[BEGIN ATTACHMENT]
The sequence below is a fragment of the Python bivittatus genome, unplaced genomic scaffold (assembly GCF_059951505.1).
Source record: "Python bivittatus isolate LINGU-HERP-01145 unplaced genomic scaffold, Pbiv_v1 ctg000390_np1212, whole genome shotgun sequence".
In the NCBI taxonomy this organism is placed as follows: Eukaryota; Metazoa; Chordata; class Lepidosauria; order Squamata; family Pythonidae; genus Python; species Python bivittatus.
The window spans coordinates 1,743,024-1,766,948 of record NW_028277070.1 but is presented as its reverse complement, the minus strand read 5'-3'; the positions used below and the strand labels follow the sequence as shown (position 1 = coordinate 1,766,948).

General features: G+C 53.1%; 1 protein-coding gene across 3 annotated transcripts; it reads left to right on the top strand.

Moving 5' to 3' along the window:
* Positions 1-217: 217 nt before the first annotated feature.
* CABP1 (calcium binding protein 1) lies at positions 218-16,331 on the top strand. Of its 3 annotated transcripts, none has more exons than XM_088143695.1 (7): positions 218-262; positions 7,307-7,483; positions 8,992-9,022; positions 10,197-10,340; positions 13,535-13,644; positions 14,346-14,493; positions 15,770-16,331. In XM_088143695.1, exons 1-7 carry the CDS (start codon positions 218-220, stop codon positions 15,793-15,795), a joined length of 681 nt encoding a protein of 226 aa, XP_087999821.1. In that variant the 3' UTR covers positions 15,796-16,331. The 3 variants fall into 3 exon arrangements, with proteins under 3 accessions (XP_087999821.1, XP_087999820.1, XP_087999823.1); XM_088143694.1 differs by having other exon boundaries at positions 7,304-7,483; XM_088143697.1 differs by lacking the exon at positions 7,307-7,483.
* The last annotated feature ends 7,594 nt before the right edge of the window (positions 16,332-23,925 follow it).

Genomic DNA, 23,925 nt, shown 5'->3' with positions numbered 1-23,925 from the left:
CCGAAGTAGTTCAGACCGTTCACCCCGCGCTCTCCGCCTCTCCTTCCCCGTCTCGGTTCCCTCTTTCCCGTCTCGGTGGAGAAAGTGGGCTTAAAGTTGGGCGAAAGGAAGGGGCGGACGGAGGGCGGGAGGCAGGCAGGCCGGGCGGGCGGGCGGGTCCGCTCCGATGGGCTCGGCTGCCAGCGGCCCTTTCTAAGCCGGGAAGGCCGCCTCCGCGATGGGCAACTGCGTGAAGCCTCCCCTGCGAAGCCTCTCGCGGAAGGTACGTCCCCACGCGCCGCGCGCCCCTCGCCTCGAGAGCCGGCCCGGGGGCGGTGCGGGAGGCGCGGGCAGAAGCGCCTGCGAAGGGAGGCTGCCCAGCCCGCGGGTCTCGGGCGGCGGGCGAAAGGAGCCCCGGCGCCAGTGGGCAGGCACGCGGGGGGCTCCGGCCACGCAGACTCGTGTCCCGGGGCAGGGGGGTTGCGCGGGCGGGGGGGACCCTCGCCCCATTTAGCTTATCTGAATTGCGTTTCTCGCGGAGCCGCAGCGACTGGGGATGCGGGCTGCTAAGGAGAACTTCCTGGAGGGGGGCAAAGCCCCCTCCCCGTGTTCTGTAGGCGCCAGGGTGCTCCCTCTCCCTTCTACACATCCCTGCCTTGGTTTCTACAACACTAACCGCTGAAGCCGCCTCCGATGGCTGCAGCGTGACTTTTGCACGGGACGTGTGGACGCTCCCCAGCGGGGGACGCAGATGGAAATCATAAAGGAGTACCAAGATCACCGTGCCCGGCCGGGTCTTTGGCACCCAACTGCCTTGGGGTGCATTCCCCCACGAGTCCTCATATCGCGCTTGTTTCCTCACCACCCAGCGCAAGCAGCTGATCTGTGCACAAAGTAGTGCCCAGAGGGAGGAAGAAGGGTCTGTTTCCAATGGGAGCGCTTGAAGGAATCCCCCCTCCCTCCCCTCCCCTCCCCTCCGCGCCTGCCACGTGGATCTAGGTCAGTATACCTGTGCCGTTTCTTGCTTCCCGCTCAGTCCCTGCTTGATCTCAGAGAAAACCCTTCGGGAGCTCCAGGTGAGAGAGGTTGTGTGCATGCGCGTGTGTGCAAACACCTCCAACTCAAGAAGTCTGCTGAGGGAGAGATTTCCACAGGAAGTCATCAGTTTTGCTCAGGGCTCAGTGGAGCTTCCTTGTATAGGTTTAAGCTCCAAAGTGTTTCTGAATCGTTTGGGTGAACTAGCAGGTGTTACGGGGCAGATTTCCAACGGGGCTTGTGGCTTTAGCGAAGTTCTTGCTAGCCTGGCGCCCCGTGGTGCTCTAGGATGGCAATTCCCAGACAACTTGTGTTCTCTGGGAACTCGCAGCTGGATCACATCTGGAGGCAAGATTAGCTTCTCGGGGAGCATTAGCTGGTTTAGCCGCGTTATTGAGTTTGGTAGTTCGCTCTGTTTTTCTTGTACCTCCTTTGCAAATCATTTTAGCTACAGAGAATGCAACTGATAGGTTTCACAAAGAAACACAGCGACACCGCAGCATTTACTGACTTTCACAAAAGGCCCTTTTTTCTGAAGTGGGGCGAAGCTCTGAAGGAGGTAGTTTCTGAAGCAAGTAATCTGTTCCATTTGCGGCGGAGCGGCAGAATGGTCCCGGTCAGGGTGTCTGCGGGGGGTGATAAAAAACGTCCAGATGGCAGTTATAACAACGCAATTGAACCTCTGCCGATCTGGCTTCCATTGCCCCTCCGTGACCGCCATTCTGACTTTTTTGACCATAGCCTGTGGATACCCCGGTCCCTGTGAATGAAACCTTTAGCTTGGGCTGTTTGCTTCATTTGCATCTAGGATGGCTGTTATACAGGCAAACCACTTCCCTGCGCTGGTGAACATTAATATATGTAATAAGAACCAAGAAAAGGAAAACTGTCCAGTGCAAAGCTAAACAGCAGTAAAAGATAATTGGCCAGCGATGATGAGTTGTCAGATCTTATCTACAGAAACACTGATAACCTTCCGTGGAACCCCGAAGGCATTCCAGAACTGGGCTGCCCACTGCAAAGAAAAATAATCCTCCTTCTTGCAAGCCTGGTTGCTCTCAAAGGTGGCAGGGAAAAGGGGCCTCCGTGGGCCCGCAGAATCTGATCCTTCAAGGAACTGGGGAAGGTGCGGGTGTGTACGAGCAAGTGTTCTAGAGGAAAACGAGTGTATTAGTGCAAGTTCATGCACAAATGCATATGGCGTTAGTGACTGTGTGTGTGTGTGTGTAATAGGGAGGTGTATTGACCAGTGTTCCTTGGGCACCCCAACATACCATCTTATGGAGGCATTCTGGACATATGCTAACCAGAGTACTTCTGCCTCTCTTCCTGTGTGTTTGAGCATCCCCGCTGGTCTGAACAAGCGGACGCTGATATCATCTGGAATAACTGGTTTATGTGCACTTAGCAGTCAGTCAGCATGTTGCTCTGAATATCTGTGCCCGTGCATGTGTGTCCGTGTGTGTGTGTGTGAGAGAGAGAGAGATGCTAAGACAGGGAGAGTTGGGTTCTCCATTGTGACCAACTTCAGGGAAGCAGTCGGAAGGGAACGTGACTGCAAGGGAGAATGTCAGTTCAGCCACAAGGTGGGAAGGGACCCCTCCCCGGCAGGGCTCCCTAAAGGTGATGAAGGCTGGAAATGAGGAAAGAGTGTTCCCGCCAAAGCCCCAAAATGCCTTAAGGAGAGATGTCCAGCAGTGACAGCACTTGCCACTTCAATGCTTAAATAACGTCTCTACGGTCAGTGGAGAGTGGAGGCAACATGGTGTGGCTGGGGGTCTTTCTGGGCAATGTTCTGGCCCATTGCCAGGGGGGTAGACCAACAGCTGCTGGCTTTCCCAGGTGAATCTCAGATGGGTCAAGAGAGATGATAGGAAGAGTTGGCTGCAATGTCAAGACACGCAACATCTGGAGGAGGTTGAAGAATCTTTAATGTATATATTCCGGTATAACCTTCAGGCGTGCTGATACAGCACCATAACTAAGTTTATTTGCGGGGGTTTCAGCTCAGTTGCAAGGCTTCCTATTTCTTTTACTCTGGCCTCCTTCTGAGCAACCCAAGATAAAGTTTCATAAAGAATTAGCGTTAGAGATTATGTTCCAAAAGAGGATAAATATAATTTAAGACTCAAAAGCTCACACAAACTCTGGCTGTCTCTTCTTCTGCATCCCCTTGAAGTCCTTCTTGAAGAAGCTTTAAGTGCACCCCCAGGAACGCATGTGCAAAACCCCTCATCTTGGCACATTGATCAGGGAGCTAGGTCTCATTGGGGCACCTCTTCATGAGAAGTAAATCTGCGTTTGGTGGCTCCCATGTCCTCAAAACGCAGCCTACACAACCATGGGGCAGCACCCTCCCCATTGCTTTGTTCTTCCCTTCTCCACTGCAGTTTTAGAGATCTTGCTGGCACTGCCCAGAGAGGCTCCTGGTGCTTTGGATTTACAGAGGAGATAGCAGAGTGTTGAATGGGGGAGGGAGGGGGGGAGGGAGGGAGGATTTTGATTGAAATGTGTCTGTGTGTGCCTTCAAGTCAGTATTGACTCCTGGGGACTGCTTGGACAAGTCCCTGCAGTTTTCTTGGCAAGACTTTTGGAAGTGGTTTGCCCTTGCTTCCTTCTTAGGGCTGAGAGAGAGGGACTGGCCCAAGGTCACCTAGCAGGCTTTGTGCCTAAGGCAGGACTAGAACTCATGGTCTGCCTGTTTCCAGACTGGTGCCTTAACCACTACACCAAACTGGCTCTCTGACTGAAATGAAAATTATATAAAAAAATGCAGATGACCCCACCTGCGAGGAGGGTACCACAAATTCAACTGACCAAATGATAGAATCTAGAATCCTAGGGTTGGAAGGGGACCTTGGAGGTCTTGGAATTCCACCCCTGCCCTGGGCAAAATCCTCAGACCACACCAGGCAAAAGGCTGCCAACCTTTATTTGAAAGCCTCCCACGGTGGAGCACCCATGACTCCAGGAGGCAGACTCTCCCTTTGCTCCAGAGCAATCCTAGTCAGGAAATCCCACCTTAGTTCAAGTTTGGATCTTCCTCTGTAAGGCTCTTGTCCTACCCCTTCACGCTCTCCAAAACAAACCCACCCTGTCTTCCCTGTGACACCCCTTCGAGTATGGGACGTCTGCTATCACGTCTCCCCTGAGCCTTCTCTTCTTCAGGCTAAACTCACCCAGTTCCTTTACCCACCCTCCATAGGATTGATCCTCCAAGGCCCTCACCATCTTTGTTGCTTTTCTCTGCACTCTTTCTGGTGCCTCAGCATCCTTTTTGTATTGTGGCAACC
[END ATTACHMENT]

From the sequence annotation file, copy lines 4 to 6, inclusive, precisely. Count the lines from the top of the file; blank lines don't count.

The window spans coordinates 1,743,024-1,766,948 of record NW_028277070.1 but is presented as its reverse complement, the minus strand read 5'-3'; the positions used below and the strand labels follow the sequence as shown (position 1 = coordinate 1,766,948).

General features: G+C 53.1%; 1 protein-coding gene across 3 annotated transcripts; it reads left to right on the top strand.

Moving 5' to 3' along the window: